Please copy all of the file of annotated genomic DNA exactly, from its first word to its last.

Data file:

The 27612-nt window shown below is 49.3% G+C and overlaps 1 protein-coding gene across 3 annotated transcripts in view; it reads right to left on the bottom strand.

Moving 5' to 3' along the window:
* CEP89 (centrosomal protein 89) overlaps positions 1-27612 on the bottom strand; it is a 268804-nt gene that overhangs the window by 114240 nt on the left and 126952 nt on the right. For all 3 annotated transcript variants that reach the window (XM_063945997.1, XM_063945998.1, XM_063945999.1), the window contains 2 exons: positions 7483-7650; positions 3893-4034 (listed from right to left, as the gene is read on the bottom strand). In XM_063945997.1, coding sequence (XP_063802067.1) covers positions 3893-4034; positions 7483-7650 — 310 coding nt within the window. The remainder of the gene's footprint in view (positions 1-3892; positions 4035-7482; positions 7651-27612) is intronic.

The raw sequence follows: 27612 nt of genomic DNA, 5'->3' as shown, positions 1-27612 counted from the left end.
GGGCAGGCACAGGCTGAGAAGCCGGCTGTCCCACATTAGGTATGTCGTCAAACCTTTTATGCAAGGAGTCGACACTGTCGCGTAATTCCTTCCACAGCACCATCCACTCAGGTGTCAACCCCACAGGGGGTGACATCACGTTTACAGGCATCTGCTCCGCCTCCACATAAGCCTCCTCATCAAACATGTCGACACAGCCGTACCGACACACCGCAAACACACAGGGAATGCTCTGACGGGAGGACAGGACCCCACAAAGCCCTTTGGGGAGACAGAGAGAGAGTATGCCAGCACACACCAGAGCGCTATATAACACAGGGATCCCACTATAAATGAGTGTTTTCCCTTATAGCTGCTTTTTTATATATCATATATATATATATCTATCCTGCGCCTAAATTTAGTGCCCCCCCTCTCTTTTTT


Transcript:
The 27612-nt window shown below is 49.3% G+C and overlaps 1 protein-coding gene across 3 annotated transcripts in view; it reads right to left on the bottom strand.

Moving 5' to 3' along the window:
* CEP89 (centrosomal protein 89) overlaps positions 1-27612 on the bottom strand; it is a 268804-nt gene that overhangs the window by 114240 nt on the left and 126952 nt on the right. For all 3 annotated transcript variants that reach the window (XM_063945997.1, XM_063945998.1, XM_063945999.1), the window contains 2 exons: positions 7483-7650; positions 3893-4034 (listed from right to left, as the gene is read on the bottom strand). In XM_063945997.1, coding sequence (XP_063802067.1) covers positions 3893-4034; positions 7483-7650 — 310 coding nt within the window. The remainder of the gene's footprint in view (positions 1-3892; positions 4035-7482; positions 7651-27612) is intronic.

The raw sequence follows: 27612 nt of genomic DNA, 5'->3' as shown, positions 1-27612 counted from the left end.
GGGCAGGCACAGGCTGAGAAGCCGGCTGTCCCACATTAGGTATGTCGTCAAACCTTTTATGCAAGGAGTCGACACTGTCGCGTAATTCCTTCCACAGCACCATCCACTCAGGTGTCAACCCCACAGGGGGTGACATCACGTTTACAGGCATCTGCTCCGCCTCCACATAAGCCTCCTCATCAAACATGTCGACACAGCCGTACCGACACACCGCAAACACACAGGGAATGCTCTGACGGGAGGACAGGACCCCACAAAGCCCTTTGGGGAGACAGAGAGAGAGTATGCCAGCACACACCAGAGCGCTATATAACACAGGGATCCCACTATAAATGAGTGTTTTCCCTTATAGCTGCTTTTTTATATATCATATATATATATATCTATCCTGCGCCTAAATTTAGTGCCCCCCCTCTCTTTTTT